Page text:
Texas LRGV: Cotton Mostly Clean, Sorghum Midge Still a Problem

General Situation

This week we finally received some sunshine and crops started to dry out and the mosquitos decided to show up. Many growers were getting into what fields they could to control weeds. We have some cotton that is not going to make it because was under water too long and choked out by weeds.

However we were able to get into and scout many fields that were able to dry out. High temperatures in the 90s this week and hopefully we will continue to receive these high temperatures to add to our heat units.

Cotton

Still clean in cotton this week regarding pests. We have only picked up on a handful of fleahoppers and since the majority of cotton across the LRGV is in blooming stage I do not consider them a concern anymore. I did see whitefly adults along the river, not very many but they are there. I saw a few more whitefly adults present in the cotton around the Pharr area along the river and did see a few nymphs there.

Cotton growers along the river need to be ahead of whitefly control since populations tend to increase rapidly especially in muggy, humid, hot conditions as these. I did not pick up on any whiteflies in the mid Valley, very clean.

We have been sweep netting for plant bugs across the valley, Verde bugs and tarnished plant bugs, but so far I have not picked up on any. I have been looking for these plantbugs in the hard dough sorghum because usually they migrate out of it into cotton when harvested and I have not seen or picked up on any yet, which is good.

I did see a handful of cotton aphids. Other than the abundance of pigweeds in the fields the cotton is fairly clean of pests this week.

Grain Sorghum

We have some beautiful mature grain sorghum across the Valley. Many fields have been maturing and majority of grain sorghum is either in soft dough stage or hard dough stage getting ready for harvest. Fields look pretty clean from sugarcane aphids this week as I have only picked up on a handful of them after scouting several fields across the valley.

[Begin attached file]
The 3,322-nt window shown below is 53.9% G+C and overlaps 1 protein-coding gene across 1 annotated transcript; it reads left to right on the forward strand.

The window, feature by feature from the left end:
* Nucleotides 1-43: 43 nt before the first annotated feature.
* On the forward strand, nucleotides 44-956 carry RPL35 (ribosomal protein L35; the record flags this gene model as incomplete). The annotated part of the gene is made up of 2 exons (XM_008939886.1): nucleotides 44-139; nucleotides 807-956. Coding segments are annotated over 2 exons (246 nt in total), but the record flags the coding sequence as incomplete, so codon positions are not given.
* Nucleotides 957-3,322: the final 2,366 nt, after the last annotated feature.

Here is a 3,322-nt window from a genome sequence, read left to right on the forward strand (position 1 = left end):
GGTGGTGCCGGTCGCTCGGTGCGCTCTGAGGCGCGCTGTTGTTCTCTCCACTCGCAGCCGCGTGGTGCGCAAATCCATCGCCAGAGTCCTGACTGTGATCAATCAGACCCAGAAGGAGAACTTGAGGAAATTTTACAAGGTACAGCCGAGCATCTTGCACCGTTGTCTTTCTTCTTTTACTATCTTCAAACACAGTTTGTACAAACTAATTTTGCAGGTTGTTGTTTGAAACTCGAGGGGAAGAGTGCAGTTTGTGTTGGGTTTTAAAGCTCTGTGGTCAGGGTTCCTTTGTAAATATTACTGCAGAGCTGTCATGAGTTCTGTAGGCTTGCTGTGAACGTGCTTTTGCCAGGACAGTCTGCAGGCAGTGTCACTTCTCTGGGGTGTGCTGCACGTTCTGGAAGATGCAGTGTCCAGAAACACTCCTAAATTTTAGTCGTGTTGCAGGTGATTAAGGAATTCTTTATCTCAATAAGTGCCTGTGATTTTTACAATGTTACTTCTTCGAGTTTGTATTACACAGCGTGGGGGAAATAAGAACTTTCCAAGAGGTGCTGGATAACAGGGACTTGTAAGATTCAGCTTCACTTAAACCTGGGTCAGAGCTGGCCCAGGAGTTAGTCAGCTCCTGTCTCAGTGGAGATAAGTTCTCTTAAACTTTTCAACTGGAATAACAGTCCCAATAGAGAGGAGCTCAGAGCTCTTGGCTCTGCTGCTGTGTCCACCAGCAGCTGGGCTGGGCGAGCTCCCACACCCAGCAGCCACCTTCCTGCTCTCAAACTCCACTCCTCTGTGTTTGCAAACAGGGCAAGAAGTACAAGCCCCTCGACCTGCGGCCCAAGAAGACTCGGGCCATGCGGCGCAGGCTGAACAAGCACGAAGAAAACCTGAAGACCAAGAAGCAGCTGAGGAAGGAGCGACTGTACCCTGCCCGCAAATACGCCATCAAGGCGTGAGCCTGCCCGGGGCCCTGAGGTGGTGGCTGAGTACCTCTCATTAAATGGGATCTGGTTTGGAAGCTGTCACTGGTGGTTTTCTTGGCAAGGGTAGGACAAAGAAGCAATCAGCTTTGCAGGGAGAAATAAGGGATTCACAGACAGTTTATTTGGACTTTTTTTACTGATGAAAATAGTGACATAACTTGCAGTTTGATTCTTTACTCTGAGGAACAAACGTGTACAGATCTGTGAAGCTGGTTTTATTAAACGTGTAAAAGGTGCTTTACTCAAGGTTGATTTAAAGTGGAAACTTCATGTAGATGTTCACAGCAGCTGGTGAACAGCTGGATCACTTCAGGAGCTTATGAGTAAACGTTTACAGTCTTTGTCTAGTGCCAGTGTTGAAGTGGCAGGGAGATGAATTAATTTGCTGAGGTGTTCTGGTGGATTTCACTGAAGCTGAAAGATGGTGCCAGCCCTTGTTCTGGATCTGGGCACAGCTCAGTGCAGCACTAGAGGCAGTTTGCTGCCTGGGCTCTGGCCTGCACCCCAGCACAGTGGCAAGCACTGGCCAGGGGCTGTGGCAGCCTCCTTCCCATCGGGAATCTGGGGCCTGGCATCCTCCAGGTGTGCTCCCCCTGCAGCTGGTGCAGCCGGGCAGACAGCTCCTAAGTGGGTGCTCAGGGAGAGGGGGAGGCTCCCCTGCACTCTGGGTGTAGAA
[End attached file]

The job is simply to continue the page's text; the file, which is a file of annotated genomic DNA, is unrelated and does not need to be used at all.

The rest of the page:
We still are having problems with midge in sorghum. I didn’t see too many big fields flowering this week just some flowering along field margins but there is a lot of sorghum in booting stage and sorghum already heading out and some of those fields had a few heads come out early that were flowering, and I picked up on heavy midge populations of 10 or more per head.

So please monitor for midge diligently these next two weeks. I am still picking up on some high rice stinkbug pressure in a few fields, but it has been hit or miss.

I am seeing some head worm activity but nothing alarming, however I am concerned that armyworm might migrate off dying pigweed and other weeds to sorghum heads so be on look out and use a beat bucket to check heads in your soft dough sorghum. In younger sorghum, still in the early vegetative stages (V3-V5) in the Willacy County area I was picking up on one fall armyworm per plant feeding in the whorls.

Some late planted fields are just being hammered by fall armyworm pressure that I believe are migrating from neighboring pigweed and purslane being sprayed and controlled. It is very hard to control fall armyworm pressure in the whorl and generally is not encouraged but if you have over 30% defoliation you might want to consider treatment especially when sorghum is still in the early growth stages.




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